In this installment of the Pushing My Shelf  blog series, Katie gets gobsmacked with so many NextReads Newsletters from which to choose.

This month we thought we would do a blog series for the Push Your Shelf Bingo Challenge. The challenge is to complete Bingo squares that “push your shelf.” In other words, read or try something that you might not ordinarily consider; something not typically found on your bookshelf. Find out more here.

To cheer you on some participating staff members* are contributing short blogs that recount their experience completing a Bingo challenge and describing how that square “pushes their shelf”.

* Staff members can play. (Just not win.)


I have a terrible confession to make. In all the years I have worked at the library, I had never seen a NextReads newsletter. It’s shameful, I know. In the spirit of pushing my “shelf” to try something new, I decided to figure out what these newsletter thingies are all about.

Each e-newsletter sends you a list of book recommendations in your chosen category, usually once or twice a month. Looking at the list, I was gobsmacked! I had no idea there were so many to choose from!

The first newsletter that grabbed my attention was “Healthy, Wealthy, and Wise,” because I love discovering new ways to improve my life. My first pick from this newsletter was Cover Investing in Your 20s and 30s for DummiesInvesting in Your 20s & 30s for Dummies” by Eric Tyson. I’m trying to get the hang of adulting, so I’m excited to dive into this book that wouldn’t have been on my radar otherwise. I also placed a hold on “The Power of Fun” by Catherine Price. I don’t know about you, but these winter months brought me down; I could use some inspiration to have a little fun.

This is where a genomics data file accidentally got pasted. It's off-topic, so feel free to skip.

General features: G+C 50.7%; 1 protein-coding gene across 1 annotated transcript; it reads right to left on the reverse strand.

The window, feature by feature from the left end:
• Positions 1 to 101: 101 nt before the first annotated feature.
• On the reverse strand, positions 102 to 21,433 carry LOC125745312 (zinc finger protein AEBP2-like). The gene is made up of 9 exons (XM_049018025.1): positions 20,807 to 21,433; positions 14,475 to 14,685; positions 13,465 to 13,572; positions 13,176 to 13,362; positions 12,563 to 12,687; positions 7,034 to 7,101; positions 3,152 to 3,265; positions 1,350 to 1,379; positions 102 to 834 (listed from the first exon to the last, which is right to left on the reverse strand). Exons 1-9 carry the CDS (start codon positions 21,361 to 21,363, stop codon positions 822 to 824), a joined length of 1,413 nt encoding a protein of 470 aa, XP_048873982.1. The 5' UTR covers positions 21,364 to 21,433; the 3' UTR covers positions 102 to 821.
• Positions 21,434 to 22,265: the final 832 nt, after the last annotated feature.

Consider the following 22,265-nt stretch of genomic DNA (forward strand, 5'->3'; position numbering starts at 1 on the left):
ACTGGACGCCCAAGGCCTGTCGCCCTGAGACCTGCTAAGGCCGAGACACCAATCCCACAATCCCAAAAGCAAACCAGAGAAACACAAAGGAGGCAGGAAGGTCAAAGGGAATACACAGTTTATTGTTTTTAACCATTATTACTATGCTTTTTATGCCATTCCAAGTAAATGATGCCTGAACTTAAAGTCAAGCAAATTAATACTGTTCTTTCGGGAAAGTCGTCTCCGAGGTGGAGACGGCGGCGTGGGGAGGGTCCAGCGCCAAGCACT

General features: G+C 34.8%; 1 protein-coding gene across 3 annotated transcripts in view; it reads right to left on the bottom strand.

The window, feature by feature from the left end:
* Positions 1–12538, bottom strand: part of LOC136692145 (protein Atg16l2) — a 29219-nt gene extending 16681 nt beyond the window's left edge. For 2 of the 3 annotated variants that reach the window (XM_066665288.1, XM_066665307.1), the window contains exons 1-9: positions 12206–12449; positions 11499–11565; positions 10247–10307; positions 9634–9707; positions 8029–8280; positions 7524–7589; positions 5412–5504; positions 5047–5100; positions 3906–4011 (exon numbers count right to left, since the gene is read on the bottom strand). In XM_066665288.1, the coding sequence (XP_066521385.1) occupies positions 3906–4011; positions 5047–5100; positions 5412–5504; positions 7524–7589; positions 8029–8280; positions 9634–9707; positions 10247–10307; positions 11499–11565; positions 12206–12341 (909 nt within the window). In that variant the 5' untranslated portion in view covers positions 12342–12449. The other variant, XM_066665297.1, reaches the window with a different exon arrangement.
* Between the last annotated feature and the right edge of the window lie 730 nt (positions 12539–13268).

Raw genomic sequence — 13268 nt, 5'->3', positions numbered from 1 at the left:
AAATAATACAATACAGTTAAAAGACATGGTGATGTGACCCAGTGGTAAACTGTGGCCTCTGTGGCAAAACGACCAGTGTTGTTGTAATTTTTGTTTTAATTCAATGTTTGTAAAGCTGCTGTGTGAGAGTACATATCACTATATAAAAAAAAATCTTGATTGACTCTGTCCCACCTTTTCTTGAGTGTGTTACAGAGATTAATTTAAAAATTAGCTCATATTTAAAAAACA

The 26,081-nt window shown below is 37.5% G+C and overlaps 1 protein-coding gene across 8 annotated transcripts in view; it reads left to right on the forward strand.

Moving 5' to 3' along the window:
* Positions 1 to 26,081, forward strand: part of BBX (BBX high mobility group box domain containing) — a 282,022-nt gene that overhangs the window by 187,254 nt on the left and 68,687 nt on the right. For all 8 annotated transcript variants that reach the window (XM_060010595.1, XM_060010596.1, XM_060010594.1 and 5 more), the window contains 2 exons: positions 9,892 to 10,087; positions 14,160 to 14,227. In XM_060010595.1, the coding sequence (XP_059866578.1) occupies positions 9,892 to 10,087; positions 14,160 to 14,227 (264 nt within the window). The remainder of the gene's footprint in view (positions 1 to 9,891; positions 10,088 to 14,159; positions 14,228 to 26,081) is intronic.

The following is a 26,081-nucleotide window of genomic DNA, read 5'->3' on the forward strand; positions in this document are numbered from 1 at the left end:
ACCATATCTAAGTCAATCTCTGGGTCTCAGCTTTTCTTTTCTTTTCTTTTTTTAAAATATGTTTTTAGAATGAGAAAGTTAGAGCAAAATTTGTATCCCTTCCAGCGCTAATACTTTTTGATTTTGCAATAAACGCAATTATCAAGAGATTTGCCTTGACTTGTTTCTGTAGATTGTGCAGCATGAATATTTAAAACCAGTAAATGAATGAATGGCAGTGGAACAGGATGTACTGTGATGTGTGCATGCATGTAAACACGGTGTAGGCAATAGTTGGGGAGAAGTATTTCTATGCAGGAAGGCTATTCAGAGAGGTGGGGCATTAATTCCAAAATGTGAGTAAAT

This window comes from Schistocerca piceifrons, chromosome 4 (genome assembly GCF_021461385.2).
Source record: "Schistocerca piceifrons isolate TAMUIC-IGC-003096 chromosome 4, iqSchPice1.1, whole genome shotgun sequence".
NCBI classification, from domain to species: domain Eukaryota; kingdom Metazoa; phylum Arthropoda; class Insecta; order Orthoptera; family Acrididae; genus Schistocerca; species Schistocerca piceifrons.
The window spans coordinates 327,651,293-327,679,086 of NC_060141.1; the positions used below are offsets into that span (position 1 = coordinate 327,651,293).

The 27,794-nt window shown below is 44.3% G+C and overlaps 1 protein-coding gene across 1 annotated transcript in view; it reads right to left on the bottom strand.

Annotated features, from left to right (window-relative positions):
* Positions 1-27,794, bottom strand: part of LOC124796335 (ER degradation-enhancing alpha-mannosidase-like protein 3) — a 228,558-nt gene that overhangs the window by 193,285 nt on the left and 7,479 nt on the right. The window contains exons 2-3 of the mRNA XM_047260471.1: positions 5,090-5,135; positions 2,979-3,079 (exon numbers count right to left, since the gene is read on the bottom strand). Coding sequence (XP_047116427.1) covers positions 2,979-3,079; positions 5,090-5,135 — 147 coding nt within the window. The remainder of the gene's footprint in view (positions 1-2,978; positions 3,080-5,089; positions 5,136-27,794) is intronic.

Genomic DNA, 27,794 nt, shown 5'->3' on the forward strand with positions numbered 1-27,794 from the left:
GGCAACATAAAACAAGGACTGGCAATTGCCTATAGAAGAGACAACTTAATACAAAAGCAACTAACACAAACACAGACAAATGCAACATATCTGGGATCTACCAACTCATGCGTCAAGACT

The second newsletter I signed up for was “Teen Scene.” Teen literature has always featured coming of age themes, but today’s teen literature is more raw and relevant than ever. Queer immigrants afraid of AIDS? Cover Aristotle and Dante Dive Into The Waters of The WorldWe’ve got that. Incarceration, plague, and neurodivergence? Cover At The End of EverythingWe have that, too. But wrapped around these harsh nuggets of truth are captivating stories, loveable characters, and intriguing twists—like the girl who makes a part time job out of raising the dead. Cover Bad Witch BurningI’ve decided I desperately need more YA in my life, not just for the necromancers, but also because it’s important to listen to voices that are different from mine. I’m really excited to have this newsletter point me toward gems in our collection.

If you, like me, are clueless about NextReads, I hope you’ll take a look at what we have to offer. Whether you love fiction or non-fiction, horror or hunks, I’m sure you’ll find NextReads recommendations that strike your fancy.

Ready to sign up?


Katie is the office assistant for the Bowman Library